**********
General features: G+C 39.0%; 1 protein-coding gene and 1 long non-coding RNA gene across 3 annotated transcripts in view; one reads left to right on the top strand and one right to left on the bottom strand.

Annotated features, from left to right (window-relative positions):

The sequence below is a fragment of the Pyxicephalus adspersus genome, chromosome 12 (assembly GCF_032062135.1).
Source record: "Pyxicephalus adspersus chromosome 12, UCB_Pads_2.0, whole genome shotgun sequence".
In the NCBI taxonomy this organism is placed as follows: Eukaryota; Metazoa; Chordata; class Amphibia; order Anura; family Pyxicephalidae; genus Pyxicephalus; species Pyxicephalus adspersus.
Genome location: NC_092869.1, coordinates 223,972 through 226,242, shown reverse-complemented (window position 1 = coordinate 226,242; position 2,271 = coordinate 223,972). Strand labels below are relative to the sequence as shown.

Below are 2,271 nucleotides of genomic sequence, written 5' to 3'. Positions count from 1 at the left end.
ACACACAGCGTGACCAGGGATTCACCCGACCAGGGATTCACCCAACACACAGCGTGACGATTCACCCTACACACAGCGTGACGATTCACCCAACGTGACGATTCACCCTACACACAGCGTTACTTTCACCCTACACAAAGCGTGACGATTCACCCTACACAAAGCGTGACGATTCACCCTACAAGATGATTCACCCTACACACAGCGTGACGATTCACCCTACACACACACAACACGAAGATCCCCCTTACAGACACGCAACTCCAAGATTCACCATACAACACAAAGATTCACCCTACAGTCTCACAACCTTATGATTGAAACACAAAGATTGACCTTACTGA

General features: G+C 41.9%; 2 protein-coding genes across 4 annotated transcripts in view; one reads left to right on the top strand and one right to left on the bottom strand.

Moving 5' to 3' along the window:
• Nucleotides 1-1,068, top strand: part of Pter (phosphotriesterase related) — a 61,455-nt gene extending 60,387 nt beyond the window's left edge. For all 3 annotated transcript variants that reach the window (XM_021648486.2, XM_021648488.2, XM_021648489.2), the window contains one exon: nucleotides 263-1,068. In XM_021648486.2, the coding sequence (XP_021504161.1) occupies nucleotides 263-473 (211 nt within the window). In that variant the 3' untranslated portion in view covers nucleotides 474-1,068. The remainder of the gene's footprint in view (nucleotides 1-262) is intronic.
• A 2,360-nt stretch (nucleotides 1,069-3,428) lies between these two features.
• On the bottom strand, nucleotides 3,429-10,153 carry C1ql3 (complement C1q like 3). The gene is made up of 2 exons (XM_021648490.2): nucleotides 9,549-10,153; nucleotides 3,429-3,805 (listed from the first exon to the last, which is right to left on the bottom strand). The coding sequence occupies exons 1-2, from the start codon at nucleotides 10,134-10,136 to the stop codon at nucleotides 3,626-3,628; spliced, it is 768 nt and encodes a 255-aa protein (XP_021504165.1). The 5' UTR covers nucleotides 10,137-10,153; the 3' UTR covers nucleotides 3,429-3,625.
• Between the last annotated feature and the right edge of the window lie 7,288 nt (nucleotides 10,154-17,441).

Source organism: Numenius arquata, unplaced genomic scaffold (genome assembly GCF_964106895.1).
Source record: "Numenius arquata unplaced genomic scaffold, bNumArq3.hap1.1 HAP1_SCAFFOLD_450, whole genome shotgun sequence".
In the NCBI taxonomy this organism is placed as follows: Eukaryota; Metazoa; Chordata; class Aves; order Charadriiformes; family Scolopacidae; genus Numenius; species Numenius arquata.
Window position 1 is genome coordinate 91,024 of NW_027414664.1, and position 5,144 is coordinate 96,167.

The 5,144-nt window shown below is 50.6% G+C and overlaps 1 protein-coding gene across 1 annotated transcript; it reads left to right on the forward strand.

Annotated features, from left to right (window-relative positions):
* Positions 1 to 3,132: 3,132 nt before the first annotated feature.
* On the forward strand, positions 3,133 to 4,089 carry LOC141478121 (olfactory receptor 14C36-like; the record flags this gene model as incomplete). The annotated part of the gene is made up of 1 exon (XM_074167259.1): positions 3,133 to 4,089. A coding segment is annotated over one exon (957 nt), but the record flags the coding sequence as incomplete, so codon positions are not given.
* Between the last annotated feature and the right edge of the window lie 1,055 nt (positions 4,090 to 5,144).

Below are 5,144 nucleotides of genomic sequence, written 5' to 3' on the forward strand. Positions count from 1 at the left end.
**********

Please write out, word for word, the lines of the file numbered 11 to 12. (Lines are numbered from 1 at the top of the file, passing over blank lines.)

• Nucleotides 1-1,068, top strand: part of Pter (phosphotriesterase related) — a 61,455-nt gene extending 60,387 nt beyond the window's left edge. For all 3 annotated transcript variants that reach the window (XM_021648486.2, XM_021648488.2, XM_021648489.2), the window contains one exon: nucleotides 263-1,068. In XM_021648486.2, the coding sequence (XP_021504161.1) occupies nucleotides 263-473 (211 nt within the window). In that variant the 3' untranslated portion in view covers nucleotides 474-1,068. The remainder of the gene's footprint in view (nucleotides 1-262) is intronic.
• A 2,360-nt stretch (nucleotides 1,069-3,428) lies between these two features.